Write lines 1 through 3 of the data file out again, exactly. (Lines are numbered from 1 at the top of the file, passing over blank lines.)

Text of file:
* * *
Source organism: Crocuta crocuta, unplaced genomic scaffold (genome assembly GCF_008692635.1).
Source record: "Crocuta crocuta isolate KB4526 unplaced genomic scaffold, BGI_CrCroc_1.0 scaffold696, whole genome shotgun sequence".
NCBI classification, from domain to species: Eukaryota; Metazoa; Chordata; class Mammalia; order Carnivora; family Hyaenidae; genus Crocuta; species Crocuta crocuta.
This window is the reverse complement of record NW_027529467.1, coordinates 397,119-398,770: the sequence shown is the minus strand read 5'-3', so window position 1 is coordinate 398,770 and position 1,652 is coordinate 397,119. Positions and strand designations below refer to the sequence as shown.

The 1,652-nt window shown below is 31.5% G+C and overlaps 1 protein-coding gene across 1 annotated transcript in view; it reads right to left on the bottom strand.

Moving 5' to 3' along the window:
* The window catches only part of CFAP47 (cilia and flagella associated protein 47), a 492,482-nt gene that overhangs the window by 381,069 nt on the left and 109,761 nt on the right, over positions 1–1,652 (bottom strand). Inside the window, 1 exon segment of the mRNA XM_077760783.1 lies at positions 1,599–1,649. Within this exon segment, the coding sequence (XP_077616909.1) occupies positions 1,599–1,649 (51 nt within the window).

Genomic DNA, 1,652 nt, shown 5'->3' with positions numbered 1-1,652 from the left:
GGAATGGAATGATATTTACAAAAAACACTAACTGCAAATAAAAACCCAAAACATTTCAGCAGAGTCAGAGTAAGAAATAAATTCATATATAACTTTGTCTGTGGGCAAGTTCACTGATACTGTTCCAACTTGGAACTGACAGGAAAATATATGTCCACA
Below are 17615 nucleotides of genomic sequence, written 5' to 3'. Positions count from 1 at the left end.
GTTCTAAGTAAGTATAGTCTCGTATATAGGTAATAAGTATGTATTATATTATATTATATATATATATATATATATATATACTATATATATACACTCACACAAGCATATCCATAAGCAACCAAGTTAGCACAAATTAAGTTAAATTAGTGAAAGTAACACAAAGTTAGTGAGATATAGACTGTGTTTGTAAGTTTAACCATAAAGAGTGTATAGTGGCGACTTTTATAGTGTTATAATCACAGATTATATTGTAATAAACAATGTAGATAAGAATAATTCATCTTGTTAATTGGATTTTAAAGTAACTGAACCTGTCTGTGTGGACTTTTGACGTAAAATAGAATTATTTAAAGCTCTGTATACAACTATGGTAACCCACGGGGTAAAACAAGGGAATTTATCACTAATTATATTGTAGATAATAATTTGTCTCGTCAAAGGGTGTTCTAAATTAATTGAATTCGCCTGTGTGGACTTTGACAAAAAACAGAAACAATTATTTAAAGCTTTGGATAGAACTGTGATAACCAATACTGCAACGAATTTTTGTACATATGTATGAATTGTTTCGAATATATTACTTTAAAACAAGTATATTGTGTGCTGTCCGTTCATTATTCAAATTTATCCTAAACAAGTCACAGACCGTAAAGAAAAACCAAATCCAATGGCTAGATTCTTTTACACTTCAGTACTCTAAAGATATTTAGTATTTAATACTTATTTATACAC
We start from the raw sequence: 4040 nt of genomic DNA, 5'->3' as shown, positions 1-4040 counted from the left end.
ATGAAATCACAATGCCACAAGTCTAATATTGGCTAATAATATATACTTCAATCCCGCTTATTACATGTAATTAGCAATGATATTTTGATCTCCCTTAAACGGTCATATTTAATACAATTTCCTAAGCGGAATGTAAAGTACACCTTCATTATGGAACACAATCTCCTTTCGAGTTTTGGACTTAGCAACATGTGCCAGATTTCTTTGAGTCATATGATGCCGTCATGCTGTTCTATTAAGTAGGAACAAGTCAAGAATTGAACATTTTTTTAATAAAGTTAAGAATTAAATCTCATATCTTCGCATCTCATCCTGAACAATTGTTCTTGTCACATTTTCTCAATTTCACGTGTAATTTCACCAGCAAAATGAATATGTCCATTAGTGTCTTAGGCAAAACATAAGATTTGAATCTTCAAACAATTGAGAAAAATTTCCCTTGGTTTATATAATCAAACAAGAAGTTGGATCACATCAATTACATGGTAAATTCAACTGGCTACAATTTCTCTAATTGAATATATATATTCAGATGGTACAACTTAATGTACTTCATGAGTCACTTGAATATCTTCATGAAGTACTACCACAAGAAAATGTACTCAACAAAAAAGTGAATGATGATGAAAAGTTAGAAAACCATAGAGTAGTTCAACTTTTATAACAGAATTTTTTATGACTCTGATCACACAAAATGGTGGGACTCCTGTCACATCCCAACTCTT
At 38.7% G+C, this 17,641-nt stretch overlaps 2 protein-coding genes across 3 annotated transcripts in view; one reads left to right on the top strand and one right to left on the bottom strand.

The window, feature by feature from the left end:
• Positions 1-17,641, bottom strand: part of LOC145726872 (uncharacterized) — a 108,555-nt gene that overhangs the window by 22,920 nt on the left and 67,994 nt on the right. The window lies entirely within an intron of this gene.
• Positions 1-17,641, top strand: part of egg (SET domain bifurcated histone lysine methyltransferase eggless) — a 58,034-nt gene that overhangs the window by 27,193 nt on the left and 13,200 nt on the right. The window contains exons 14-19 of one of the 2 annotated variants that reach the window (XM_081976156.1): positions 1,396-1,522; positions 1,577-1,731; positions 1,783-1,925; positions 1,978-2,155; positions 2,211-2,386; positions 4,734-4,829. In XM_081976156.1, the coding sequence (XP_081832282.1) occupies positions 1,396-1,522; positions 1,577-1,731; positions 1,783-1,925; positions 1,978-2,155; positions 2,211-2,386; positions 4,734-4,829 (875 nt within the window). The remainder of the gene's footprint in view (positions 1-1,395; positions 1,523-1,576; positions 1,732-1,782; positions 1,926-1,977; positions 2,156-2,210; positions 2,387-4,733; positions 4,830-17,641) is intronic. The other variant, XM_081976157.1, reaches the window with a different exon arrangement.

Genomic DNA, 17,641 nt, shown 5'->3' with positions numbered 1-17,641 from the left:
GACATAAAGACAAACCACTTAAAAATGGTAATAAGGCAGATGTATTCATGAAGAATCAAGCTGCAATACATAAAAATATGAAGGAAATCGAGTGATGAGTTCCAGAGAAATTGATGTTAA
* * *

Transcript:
Source organism: Crocuta crocuta, unplaced genomic scaffold (genome assembly GCF_008692635.1).
Source record: "Crocuta crocuta isolate KB4526 unplaced genomic scaffold, BGI_CrCroc_1.0 scaffold696, whole genome shotgun sequence".
NCBI classification, from domain to species: Eukaryota; Metazoa; Chordata; class Mammalia; order Carnivora; family Hyaenidae; genus Crocuta; species Crocuta crocuta.